Brown Sugar Glazed Ham is beautifully juicy, seeping with flavor, boasts crispy caramelized edges and the BEST Brown Sugar Glaze you will ever sink your teeth into! This Baked Ham is the perfect centerpiece for Easter and Christmas!
This Brown Sugar Glazed Ham Recipe made with brown, sugar, honey, mustard and spices is sweet, smoky and dripping with flavor AND it only takes minutes of hands on prep time! Whether it’s for Easter, Christmas or just a big family gathering, nothing is easier or more economical for a crowd than a beautifully caramelized baked ham. If you’ve never baked a ham before, don’t be intimidated, I’ve included detailed instructions on everything you need to know about How to Bake a Ham so you are guaranteed a masterfully cooked, incredibly tender, beautiful Brown Sugar Glazed Ham every time!
To me, Easter is the first real mark of spring and reminds me of all the reasons we have to be grateful. (You can read my Easter address I gave after my kidney transplant HERE). It is a time to gather with family and friends and to reflect on love, hope and new beginnings. And of course, we do this over food, and at my house, always over Baked Ham like my Cider Maple Glazed Ham and now this Brown Sugar Glazed Ham – only the best of the best for Easter!
There are thousands and thousands of Baked Ham recipes out there but what sets this baked ham recipe apart is the Brown Sugar Glaze for ham. It creates a crispy-sweet caramelized outside, yet juicy and smoky inside and plain drool worthy deliciousness all over.
This Baked Brown Sugar Glazed Ham post is really long because I want to answer any possible questions, but please don’t be intimidated by baking a ham – it is SO Simple. Hams are sold fully cooked and fully sliced, all the heavy lifting has already been done so all we have to do is smother it in Brown Sugar Glaze and warm it up!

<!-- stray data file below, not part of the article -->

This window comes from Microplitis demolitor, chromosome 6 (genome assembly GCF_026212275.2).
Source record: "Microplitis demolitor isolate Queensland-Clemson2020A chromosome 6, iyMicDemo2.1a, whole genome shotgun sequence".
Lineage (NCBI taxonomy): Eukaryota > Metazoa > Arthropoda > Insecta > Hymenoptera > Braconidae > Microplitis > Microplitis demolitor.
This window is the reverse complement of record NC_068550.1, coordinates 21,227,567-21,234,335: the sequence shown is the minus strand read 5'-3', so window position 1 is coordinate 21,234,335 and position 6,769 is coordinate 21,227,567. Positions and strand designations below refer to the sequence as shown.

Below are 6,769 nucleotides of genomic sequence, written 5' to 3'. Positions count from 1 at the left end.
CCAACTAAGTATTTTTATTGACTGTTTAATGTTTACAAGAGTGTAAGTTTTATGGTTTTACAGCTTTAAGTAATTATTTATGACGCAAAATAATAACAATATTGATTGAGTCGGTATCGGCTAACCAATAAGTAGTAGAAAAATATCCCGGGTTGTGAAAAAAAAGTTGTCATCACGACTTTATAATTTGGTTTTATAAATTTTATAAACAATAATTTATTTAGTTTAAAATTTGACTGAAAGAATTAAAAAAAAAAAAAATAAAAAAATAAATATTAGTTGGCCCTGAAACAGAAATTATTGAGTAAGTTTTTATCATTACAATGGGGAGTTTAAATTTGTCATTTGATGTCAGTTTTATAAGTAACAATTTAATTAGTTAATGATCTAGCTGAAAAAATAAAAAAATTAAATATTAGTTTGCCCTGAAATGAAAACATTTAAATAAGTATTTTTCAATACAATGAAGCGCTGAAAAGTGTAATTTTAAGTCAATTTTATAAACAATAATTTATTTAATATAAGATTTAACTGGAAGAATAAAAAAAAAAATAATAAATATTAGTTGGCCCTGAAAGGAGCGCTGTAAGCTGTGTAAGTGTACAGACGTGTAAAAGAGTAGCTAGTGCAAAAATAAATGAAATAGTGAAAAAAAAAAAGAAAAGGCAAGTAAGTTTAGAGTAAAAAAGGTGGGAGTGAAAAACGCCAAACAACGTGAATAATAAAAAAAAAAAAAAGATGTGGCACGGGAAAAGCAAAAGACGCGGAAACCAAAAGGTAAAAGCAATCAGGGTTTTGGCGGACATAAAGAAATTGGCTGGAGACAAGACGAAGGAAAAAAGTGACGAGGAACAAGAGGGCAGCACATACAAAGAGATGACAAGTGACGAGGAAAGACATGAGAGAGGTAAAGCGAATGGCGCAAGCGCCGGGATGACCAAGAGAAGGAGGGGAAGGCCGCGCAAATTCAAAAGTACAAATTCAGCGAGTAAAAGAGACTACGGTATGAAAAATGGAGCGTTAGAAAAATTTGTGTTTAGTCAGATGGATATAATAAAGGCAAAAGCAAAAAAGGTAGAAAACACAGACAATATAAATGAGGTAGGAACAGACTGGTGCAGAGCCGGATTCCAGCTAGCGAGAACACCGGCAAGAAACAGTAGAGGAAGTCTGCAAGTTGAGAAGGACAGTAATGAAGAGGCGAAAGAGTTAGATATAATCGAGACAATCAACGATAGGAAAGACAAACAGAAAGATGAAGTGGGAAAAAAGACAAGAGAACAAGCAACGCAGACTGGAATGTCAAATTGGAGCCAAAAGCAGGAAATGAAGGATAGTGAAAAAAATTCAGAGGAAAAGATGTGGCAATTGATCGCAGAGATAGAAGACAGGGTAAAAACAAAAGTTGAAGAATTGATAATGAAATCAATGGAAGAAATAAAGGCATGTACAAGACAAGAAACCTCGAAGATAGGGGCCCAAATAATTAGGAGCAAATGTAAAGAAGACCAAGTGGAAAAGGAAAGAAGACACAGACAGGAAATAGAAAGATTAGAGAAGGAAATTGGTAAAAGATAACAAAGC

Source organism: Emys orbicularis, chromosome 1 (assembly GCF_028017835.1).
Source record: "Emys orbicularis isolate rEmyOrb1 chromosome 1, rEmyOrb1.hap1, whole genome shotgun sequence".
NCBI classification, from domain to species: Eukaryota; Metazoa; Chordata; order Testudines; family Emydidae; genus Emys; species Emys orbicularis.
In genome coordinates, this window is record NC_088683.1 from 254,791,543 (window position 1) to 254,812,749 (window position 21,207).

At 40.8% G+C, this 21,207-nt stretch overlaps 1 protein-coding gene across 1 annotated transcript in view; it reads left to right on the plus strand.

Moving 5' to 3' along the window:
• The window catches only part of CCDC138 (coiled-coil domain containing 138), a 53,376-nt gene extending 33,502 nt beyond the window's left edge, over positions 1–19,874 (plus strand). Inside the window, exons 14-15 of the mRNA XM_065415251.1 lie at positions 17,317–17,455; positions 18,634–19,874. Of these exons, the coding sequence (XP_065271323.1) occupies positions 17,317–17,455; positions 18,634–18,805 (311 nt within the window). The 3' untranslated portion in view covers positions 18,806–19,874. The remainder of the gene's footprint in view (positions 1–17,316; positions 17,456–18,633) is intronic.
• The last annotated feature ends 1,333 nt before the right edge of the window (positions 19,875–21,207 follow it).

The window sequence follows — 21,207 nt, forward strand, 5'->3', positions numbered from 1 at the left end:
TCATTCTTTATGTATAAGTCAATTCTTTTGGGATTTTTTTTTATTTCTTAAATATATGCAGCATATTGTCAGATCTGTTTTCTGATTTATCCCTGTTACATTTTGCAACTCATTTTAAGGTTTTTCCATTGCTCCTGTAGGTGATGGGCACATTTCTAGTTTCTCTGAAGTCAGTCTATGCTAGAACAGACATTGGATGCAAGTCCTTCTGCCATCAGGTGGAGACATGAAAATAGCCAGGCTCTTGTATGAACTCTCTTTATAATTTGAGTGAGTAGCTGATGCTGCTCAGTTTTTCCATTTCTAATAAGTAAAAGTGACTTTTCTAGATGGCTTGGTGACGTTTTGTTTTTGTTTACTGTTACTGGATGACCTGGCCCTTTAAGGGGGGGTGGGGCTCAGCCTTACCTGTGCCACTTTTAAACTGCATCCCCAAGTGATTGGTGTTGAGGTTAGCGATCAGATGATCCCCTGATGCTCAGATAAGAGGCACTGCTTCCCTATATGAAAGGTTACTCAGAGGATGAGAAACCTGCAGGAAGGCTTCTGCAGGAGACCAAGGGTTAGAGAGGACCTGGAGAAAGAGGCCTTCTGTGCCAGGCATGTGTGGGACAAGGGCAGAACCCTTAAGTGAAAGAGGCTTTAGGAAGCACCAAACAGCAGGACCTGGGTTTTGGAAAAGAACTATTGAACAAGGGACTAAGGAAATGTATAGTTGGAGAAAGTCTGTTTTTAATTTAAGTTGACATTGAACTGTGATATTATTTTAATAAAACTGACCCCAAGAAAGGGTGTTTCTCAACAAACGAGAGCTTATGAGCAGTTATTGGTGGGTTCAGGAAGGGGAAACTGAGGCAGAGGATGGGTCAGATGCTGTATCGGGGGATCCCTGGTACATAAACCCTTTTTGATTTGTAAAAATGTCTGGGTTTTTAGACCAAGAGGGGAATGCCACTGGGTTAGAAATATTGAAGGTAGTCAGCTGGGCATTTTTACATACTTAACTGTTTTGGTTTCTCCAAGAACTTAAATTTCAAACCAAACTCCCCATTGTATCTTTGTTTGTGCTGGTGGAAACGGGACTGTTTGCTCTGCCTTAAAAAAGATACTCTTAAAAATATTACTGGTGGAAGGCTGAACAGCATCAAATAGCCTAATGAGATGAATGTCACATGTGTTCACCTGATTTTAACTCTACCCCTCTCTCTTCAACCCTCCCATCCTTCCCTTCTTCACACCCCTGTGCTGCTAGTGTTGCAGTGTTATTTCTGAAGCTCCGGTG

What you need to know about buying ham for this glazed ham recipe
What kind of ham to buy for glazed ham
For or Brown Sugar Glazed Ham, you will want to purchase a fully cooked, bone-in, spiral cut ham.
- Fully Cooked: Most hams you find in the grocery store have been soaked in brine and either smoked, baked or boiled before being sold – that means they are already fully cooked and safe to eat cold straight out of the package. When purchasing your ham, just take care to check the label that it says “Fully Cooked” and not, “Cook before eating.”
- Bone in: To achieve the juiciest baked Brown Sugar Glazed Ham, it is important to use a bone-in ham. As in all meats, hams cooked with the bone are more flavorful and moist. And bonus, you get the ham bone for fabulous stock, stews and soups! Bone-in hams also boast superior texture because boneless hams have to be reshaped after the bone is removed so it won’t fall apart when sliced resulting in a bit of a spongy texture. And last I checked, spongy + ham = no Bueno.
- Spiral Cut: Most bone-in hams come spiral cut which means they are pre-sliced in a continuous spiral all the way around the bone resulting in thin slices that easily pull away AKA all the work is done for you! Now all that’s left is to reheat and make our best ever brown sugar glaze for ham!
How to know how much ham you will need for glazed ham
Estimate about ¾ pound of bone-in ham per person. So, a 10-pound bone-in will serve 13 people.
Brown Sugar Glaze for Ham
Baked hams are wonderfully salty and delicious all on their own but can be made extra special with a delectable Glaze. Ham Glazes add flavor, color, and texture and promote the glorious caramelization of the hams surface.
Glazes for baked hams should be a balance of sweet and tangy and the ham provides the savory salty. The best glaze for a baked ham contain either honey, brown sugar or maple syrup for the sweet and either mustard, vinegar, or some sort of juice for the tang. I went with a Brown Sugar Glaze for this ham and it is phenomenal and soooo easy!
This Brown Sugar Glaze is sweet, slightly tangy and boasts layers of subtle flavor from the spices. Many Glaze recipes don’t contain any other spices but that is like only salting carne asada and expecting it to be out-of-this-world. Not happening. If you don’t add seasonings to your glaze, you are missing serious opportunity to add flavor.
This Brown Sugar Glaze for Ham is a simple whisking of brown sugar, honey, Dijon, yellow mustard, apple cider vinegar, cinnamon and some hand-picked spices and simmering for a minute or so for the brown sugar to dissolve – that’s it! Most of the spices are ½ teaspoon or less with the exception of the cinnamon so we are creating a tapestry of flavor that is warm, delicate and comforting and not overpowering.
If you taste the Brown Sugar Glaze by itself, it will taste quite sweet but remember the ham is quite salty. The saltiness from the baked ham and the sweetness of the Brown Sugar Glaze are taste bud magic.